Data Breach Reports More Than Double Since GDPR
Sharp Rise in Data Breach Reports Since Start of GDPR.
Data breach reports have more than doubled since 25th May 2018.
According to an article in the Irish Times on 30th July 2018, the Data Protection Commission (DPC) has received 1,184 reports of breaches since the GDPR came into effect on 25th May this year. In the 67 days since the new legislation went live, this averages 18 reports of data breaches per day, 126 per week.
Speaking about the report, Danielle Cussen, Managing Director of Wizuda, said, “The increase of data breach reports comes as no surprise with the rise in the public’s general awareness of data privacy rights and the fact that it is now mandatory under the GDPR to report breaches to the DPC within 72 hours of becoming aware of them. It will be interesting to see if the types of breaches differ from the previous trends of breaches reported.”
Aside from the increase in breach reports, businesses throughout Ireland are eager to see the consequences under the GDPR, for those who are proven to be in breach.
Looking to the potential penalties for companies Danielle said, “It is expected that the DPC will have to make strict enforcements given the penalties outlined in the new legislation. It’s very useful for businesses to be able to read up on case law and get a practical understanding of the rational that is applied with regards to enforcement. For instance, the ICO in the UK have a very clear breakdown of the rationale behind the penalties they have applied since the GDPR came in into effect (for further information click here). This could give us some good insights in terms of what we can expect from the DPC in the coming months.”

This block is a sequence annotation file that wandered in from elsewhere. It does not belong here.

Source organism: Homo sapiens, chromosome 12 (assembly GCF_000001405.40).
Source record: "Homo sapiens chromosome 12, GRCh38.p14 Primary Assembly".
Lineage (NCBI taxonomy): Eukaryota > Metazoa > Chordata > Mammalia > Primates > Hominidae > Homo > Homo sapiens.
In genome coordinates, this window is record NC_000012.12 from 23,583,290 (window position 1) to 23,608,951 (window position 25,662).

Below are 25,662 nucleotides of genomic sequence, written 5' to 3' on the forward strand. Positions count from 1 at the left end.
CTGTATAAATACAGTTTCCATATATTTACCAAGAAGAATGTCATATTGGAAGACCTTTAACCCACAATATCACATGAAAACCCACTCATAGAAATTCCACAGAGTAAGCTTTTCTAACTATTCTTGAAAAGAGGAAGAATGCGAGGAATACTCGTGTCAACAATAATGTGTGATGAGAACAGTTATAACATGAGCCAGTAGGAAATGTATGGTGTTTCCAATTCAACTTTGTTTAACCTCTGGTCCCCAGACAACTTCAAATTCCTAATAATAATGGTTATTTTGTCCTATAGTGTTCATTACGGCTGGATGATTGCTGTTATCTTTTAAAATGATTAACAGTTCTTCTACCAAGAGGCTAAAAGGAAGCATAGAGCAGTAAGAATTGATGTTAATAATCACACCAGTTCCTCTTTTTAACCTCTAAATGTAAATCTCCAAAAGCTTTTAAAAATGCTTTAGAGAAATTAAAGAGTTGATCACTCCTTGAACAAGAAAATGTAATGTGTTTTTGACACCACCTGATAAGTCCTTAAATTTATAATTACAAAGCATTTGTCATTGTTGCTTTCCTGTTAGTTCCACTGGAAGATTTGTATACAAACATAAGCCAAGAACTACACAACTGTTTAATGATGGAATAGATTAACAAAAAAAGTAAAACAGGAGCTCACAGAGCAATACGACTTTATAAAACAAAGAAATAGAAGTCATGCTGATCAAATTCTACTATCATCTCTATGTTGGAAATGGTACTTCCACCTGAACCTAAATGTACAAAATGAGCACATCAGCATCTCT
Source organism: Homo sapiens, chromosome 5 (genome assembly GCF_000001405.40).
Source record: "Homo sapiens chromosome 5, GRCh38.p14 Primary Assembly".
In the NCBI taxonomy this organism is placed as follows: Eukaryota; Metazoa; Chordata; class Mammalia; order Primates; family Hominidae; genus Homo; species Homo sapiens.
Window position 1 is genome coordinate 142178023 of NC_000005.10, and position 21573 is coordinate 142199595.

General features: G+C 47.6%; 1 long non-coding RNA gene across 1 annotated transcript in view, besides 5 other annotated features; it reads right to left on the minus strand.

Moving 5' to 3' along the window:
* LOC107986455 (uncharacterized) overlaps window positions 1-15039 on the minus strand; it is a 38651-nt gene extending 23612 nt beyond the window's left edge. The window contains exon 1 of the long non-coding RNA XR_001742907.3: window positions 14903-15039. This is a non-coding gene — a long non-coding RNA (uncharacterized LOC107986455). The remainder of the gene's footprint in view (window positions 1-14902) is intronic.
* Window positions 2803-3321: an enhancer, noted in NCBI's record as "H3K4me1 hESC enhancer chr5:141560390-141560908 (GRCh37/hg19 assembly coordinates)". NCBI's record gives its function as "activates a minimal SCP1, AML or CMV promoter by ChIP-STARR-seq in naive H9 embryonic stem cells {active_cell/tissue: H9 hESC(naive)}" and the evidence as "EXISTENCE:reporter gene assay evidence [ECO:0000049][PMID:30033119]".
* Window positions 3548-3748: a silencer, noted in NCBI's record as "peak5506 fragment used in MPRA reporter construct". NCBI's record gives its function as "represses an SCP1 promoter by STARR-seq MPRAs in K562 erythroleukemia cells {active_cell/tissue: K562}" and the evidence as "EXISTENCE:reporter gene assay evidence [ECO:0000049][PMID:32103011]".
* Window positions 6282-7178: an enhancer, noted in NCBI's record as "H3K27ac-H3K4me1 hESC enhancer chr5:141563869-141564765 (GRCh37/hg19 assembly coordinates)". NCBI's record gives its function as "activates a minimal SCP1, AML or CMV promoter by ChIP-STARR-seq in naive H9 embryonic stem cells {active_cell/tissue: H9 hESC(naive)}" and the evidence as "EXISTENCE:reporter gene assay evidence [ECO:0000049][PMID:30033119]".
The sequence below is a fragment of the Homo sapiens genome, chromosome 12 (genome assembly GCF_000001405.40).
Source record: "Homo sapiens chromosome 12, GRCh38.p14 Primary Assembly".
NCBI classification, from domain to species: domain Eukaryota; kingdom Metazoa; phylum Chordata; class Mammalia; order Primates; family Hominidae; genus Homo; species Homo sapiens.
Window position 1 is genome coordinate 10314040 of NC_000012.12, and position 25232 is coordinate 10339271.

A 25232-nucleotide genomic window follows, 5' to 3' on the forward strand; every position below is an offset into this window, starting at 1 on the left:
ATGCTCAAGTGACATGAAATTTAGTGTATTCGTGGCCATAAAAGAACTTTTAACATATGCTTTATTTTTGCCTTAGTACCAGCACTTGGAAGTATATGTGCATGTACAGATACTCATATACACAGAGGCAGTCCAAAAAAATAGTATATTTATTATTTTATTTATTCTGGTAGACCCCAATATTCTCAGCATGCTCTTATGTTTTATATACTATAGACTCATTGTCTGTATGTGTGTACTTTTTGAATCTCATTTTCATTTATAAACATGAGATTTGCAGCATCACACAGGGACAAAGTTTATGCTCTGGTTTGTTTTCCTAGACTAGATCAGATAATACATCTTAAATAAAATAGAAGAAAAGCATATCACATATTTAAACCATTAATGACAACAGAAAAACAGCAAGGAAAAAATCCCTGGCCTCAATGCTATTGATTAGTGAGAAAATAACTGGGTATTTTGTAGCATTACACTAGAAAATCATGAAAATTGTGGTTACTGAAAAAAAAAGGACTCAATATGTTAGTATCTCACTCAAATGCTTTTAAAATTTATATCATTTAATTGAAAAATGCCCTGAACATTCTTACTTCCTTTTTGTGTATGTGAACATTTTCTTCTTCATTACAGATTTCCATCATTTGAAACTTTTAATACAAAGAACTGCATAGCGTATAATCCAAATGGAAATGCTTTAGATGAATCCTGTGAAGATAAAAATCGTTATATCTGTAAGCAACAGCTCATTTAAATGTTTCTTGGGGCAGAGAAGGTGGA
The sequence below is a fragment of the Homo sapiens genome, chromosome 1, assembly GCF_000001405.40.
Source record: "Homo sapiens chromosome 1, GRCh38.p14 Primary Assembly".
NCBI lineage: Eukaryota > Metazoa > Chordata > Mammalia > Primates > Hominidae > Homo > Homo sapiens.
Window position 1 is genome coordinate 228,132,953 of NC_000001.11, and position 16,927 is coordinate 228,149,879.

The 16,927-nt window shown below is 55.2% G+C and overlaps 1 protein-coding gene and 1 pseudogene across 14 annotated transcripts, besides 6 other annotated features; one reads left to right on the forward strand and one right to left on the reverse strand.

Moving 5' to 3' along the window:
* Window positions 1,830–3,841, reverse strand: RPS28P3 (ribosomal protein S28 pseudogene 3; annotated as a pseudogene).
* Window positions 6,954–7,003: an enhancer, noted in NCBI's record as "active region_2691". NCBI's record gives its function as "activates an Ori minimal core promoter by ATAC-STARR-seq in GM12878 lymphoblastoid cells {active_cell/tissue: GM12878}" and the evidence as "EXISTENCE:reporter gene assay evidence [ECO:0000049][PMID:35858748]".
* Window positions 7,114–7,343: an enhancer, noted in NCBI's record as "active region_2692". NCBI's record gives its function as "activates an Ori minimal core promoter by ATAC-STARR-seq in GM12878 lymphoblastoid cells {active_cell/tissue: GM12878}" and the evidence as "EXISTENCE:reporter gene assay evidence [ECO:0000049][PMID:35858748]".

The DPC are currently working their way through the increased breach reports. We have yet to be advised on the breakdown and nature of these breaches. However, of the 1,184 data breach notifications since May 25th, it has advised that the regulation applies in 953 cases.
Take a moment to review the most common data breaches reported in Ireland in 2017. Click here.
View Irish Times article here.